“The Red Wedding does seem to have a parallel from Scottish history in some ways. It wasn’t actually a wedding there and it was a later, sort of 18th century betrayal of all the rules of hospitality and murdering guests who come under your roof. But there’s also something called the Black Feast, which was also in Scotland. That was a medieval occasion where all the Earls of Douglas were invited to dine with the King and then they were murdered afterwards. Those kinds of breaches of hospitality were fairly rare, but at the same time, when somebody did commit an atrocity like that, everybody knew about it.”
One key element of Martin’s stories is the social power structure that drives so many characters’ actions, which seems to be explicitly based on medieval power structures. A conversation between Varys and Tyrion, where Varys poses the riddle of a soldier standing between “a king, a priest and a rich man” and asks whose orders he will obey, summarises the competing interests of faith, money and honour nicely. Larrington says this riddle is “absolutely a clear reflection of the social order of the nobility of the time”.
“You have the king representative of the nobility, you have the church and you have the growing power of the middle classes… Those questions of who really has the power are quite an interesting one. I’m actually writing a second book about Game of Thrones in which I’m going to look exactly at the way questions of power play out through that fable.”
When it comes how the whole epic story will conclude, she expects a divergence between the books and show.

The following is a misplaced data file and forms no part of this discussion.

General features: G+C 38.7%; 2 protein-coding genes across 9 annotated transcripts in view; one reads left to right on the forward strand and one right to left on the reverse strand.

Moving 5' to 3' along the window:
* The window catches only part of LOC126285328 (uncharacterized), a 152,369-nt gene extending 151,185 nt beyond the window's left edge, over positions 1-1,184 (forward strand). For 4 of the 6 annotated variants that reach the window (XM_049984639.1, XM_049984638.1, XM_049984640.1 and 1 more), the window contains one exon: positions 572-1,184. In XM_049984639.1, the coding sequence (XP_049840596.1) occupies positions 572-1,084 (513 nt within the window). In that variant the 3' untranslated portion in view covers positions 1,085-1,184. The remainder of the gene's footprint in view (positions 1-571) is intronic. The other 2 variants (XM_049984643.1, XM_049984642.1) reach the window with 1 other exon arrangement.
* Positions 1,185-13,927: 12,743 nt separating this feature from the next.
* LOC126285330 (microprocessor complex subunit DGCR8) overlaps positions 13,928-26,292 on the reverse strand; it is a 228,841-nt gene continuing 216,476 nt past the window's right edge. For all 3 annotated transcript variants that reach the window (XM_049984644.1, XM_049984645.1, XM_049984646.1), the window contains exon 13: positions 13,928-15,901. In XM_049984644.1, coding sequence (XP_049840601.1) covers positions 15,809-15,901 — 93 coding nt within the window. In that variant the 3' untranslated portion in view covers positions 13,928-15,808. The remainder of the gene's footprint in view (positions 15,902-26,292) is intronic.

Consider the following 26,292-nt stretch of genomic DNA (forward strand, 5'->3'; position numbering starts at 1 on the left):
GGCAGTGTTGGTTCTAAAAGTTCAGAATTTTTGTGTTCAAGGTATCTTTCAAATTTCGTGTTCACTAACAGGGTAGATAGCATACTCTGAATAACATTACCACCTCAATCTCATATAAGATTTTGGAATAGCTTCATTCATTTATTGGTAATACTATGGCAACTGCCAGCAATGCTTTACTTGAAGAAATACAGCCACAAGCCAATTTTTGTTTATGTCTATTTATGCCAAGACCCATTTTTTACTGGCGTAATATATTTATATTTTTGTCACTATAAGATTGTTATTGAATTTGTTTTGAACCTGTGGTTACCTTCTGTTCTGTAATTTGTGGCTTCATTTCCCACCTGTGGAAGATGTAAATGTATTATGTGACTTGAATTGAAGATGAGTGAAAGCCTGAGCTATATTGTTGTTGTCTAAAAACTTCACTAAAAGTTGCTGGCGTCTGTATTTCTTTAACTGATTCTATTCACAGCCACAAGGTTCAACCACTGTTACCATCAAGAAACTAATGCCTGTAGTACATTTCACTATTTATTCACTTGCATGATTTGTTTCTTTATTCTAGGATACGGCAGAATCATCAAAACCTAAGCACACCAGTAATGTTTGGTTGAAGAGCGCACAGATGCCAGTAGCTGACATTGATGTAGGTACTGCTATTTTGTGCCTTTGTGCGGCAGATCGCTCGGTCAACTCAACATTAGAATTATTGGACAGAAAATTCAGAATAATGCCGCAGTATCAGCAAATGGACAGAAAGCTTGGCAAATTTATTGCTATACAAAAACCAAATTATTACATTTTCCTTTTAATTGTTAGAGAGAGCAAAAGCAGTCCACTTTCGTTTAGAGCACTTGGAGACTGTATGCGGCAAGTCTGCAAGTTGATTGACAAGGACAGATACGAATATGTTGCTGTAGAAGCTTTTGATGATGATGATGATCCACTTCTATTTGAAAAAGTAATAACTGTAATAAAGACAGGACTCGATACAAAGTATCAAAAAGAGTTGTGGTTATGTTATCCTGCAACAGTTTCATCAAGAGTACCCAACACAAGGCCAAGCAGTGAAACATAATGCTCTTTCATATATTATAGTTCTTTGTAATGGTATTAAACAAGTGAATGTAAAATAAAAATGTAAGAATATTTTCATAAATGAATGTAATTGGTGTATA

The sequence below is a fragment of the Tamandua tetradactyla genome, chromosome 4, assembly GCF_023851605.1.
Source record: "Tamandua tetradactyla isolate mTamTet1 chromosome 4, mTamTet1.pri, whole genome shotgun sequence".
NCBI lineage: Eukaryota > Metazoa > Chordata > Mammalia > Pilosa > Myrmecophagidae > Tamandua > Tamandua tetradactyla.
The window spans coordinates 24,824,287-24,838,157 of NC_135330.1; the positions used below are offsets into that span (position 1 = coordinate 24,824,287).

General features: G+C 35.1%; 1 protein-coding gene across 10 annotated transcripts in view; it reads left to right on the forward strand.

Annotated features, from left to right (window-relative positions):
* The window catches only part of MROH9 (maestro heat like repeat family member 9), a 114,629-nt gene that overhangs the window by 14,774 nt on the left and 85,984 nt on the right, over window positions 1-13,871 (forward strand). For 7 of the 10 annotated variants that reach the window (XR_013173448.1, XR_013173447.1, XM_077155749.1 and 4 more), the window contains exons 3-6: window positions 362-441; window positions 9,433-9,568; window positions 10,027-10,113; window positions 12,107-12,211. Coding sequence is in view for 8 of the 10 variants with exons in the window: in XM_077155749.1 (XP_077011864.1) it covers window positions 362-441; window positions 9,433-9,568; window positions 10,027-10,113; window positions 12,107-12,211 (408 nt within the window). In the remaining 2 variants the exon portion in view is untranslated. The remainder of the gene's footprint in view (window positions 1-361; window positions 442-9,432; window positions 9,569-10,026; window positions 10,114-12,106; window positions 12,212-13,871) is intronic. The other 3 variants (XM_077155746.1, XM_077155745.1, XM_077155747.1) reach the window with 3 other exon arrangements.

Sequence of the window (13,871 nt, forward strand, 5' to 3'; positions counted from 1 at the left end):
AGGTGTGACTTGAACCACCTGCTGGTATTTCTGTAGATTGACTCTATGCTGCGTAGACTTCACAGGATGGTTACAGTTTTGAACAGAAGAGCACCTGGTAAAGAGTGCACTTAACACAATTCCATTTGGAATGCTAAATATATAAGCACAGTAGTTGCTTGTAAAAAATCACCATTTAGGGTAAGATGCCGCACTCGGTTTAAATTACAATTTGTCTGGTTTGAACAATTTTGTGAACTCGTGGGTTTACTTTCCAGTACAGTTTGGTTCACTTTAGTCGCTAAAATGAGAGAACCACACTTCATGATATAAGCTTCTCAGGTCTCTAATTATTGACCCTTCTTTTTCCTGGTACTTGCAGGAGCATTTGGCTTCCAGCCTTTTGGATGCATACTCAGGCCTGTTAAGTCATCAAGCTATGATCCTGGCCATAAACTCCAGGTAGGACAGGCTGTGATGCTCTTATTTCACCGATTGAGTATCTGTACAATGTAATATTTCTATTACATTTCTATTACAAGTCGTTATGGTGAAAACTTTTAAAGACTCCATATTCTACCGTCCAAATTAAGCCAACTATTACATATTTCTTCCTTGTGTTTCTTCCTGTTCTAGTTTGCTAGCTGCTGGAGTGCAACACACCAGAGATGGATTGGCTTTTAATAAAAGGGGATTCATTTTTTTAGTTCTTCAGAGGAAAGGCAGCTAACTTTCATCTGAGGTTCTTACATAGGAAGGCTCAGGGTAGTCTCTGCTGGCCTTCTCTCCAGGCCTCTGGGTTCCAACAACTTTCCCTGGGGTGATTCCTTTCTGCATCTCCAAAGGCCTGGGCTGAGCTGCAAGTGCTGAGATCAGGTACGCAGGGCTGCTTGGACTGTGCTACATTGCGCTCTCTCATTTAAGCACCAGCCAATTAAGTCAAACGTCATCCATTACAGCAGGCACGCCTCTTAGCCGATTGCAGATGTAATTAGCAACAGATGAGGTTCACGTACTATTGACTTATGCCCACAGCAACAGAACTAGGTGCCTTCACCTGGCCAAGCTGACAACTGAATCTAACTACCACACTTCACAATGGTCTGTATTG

“I think the show is probably going to go one way and the books will go another,” Larrington says. “The show is galloping toward the end game, and they’ve started cutting storylines left right and centre in order to bring it back to focus on what I suspect is going to be Daenerys ascending the Iron Throne, marrying Jon Snow… Then there’s going to have to be a big battle against the white walkers, and I guess the dragons will mow them all down and that will be that.”
And for the book? Larrington has more apocalyptic ideas.
“I think Martin, with at least two more books to go, has much more complicated stuff to do. He’s got a whole series of plots that he is still developing. I don’t think he’s going to go for the kind of Lord of the Rings ‘and then they fell in love and got married and had a big battle’ kind of scenario. He’s going to wrap up other storylines a bit more clearly. So I think there we might just see Martin say, ‘You know what? We’re going to blow everything up. The dragons and the White Walkers are going to destroy the known world between them.’”
Asked what impact the phenomenon of Game of Thrones has had in the academic world, Larrington says universities are seeing renewed interest in the medieval era in general, noting that “Game of Thrones is maybe the Tolkien of the 21st Century”.
“Thirty years ago the students would turn up to study medieval literature saying, ‘I read Tolkien and that’s why I would like to do this,’ and now they come into the classroom and go, ‘I’ve seen Game of Thrones and I want to know more about that kind of world.’”
Game of Thrones! History, Medievalism and How it Might End
Napier Lecture Hall 102, University of Adelaide
Tuesday, November 8
Bookings available at trybooking.com